It was a move that went down easier than a Dr Pepper on a hot summer's day: Supervisor Scott Wiener packaged an alarmingly thorough press release announcing his proposal to levy a tax upon sugary beverages with a big writeup in the Chronicle.
Whether San Francisco voters will slurp up a measure to charge themselves an additional two cents an ounce for the privilege of stocking up on Mountain Dew remains to be seen. "Big Soda" has taken the fizz out of similar measures, most recently across the bay in Richmond.
Prior to California Proposition 26, proposals like Wiener's could have been handled legislatively, without voters weighing in. By redefining "fees" and "taxes," however, Prop. 26 now requires We the People to weigh in on matters like this -- and further requires a two-thirds majority. It warrants mentioning that one of the major funders of Prop. 26 was the American Beverage Association.
So now we've got the makings of a soda war.
See Also: Soda Consumption Fizzes Up Among Teens
It's a war in which Wiener has been grappling behind the scenes since very early in the year. And it's one he thinks he's got a chance of winning.
- The Board earlier this year unanimously approved a resolution backing a state proposal to levy a penny-an-ounce soda tax (that bill stalled in the senate).
- Polling Wiener cites indicates around 70 percent of city voters would approve some form of soda tax (meaning Big Soda has to only sway about five percent of the electorate).
A recent study of California youth soda consumption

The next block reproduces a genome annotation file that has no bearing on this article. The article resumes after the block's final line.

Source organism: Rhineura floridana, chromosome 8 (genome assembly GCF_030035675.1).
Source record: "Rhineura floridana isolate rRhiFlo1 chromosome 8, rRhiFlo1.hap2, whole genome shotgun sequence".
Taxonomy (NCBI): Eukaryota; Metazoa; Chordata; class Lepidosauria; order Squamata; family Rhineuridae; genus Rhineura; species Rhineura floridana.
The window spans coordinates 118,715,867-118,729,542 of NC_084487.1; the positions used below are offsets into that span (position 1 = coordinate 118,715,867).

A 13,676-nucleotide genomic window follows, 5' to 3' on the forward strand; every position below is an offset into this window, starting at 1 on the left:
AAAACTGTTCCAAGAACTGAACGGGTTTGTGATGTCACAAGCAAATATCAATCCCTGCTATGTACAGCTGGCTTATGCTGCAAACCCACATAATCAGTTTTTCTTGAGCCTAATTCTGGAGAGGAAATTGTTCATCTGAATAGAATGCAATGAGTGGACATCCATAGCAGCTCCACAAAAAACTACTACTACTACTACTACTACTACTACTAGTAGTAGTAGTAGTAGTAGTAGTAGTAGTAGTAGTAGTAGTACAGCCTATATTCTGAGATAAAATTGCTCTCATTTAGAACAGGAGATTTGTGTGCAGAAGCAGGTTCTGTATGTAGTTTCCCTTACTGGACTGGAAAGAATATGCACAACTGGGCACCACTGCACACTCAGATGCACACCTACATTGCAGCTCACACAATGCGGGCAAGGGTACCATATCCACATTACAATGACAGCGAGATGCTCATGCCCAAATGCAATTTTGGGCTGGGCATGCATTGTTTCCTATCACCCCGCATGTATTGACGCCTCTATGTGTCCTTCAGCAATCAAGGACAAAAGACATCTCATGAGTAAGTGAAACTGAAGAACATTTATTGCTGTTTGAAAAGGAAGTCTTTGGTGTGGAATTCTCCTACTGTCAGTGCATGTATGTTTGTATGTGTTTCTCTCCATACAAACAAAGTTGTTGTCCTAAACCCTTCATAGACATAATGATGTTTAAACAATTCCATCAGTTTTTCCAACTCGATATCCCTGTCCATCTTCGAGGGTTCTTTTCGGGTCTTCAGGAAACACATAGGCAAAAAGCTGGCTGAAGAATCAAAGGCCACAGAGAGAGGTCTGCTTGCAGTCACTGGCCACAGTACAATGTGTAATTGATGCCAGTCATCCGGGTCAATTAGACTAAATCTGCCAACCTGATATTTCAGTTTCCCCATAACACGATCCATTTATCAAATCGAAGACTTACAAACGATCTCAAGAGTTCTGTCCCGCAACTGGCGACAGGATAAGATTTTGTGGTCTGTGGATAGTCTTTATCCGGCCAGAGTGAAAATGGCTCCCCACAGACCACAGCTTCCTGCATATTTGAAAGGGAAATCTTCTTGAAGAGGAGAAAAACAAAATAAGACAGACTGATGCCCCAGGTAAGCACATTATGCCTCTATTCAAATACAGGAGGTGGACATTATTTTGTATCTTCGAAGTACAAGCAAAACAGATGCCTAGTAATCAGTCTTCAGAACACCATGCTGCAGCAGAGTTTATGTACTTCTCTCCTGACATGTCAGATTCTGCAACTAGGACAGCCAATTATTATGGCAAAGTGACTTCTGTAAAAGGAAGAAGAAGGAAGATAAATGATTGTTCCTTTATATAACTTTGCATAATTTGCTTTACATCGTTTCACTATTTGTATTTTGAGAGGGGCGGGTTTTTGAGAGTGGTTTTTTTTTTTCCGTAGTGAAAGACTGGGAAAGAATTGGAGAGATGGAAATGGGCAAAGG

- And, unlike the Richmond proposal -- in which money raised simply "went into the government black hole" -- Wiener's measure would direct the $31 million or so a year into health and nutrition programs administered by city departments and overseen by a designated committee.
revealed that sugary beverage consumption is down overall among kids -- but up among adolescents. San Francisco consumption is notably lower than most every other county.
Soda-drinking, however, is heaviest among poor and minority teens. Asked how he'd counter the charge that a tax weighs heaviest on the poor while hardly affecting the wealthy, Wiener quickly notes that "developing diabetes is a much bigger regressive tax on low-income communities than paying a sugary beverage tax. It's not even close."
Also, he points out, "We have language in the measure giving priority in terms of spending the proceeds of the tax to low-income, disadvantaged communities."
Wiener's measure will be introduced before the Board tomorrow and may come before voters in November 2014. If nothing else, it figures to make for a more spirited election than the snoozer coming up next week
You remembered that one, right?